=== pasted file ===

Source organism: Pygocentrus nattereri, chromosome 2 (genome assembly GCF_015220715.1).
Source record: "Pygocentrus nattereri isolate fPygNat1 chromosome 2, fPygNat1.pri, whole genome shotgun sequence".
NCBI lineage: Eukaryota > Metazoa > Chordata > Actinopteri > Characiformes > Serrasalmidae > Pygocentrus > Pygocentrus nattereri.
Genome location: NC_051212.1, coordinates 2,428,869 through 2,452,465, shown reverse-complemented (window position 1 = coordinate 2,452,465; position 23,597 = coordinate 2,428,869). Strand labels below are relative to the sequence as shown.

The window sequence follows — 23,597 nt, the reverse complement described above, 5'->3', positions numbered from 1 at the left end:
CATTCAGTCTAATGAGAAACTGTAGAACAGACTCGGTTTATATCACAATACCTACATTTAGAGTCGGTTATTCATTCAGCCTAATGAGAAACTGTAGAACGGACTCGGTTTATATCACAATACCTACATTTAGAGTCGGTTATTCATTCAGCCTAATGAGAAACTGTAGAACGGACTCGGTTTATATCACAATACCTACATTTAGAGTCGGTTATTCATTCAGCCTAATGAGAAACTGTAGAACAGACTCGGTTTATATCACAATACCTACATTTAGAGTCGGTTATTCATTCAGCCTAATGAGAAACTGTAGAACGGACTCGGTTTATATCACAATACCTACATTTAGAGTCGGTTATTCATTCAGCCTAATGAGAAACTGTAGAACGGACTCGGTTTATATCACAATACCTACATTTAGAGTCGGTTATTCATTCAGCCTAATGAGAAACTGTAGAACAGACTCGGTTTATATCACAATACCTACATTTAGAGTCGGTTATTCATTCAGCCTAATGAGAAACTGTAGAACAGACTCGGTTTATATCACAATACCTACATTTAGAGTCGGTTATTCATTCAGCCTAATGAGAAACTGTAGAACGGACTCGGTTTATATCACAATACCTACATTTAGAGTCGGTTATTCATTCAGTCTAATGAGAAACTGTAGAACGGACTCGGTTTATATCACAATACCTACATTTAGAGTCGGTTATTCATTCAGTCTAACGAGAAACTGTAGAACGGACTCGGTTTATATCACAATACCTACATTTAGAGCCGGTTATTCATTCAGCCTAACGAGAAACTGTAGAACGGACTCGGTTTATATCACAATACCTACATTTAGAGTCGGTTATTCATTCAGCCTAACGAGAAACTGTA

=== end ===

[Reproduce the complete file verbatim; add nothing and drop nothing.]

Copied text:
Source organism: Pygocentrus nattereri, chromosome 2 (genome assembly GCF_015220715.1).
Source record: "Pygocentrus nattereri isolate fPygNat1 chromosome 2, fPygNat1.pri, whole genome shotgun sequence".
NCBI lineage: Eukaryota > Metazoa > Chordata > Actinopteri > Characiformes > Serrasalmidae > Pygocentrus > Pygocentrus nattereri.
Genome location: NC_051212.1, coordinates 2,428,869 through 2,452,465, shown reverse-complemented (window position 1 = coordinate 2,452,465; position 23,597 = coordinate 2,428,869). Strand labels below are relative to the sequence as shown.

The window sequence follows — 23,597 nt, the reverse complement described above, 5'->3', positions numbered from 1 at the left end:
CATTCAGTCTAATGAGAAACTGTAGAACAGACTCGGTTTATATCACAATACCTACATTTAGAGTCGGTTATTCATTCAGCCTAATGAGAAACTGTAGAACGGACTCGGTTTATATCACAATACCTACATTTAGAGTCGGTTATTCATTCAGCCTAATGAGAAACTGTAGAACGGACTCGGTTTATATCACAATACCTACATTTAGAGTCGGTTATTCATTCAGCCTAATGAGAAACTGTAGAACAGACTCGGTTTATATCACAATACCTACATTTAGAGTCGGTTATTCATTCAGCCTAATGAGAAACTGTAGAACGGACTCGGTTTATATCACAATACCTACATTTAGAGTCGGTTATTCATTCAGCCTAATGAGAAACTGTAGAACGGACTCGGTTTATATCACAATACCTACATTTAGAGTCGGTTATTCATTCAGCCTAATGAGAAACTGTAGAACAGACTCGGTTTATATCACAATACCTACATTTAGAGTCGGTTATTCATTCAGCCTAATGAGAAACTGTAGAACAGACTCGGTTTATATCACAATACCTACATTTAGAGTCGGTTATTCATTCAGCCTAATGAGAAACTGTAGAACGGACTCGGTTTATATCACAATACCTACATTTAGAGTCGGTTATTCATTCAGTCTAATGAGAAACTGTAGAACGGACTCGGTTTATATCACAATACCTACATTTAGAGTCGGTTATTCATTCAGTCTAACGAGAAACTGTAGAACGGACTCGGTTTATATCACAATACCTACATTTAGAGCCGGTTATTCATTCAGCCTAACGAGAAACTGTAGAACGGACTCGGTTTATATCACAATACCTACATTTAGAGTCGGTTATTCATTCAGCCTAACGAGAAACTGTA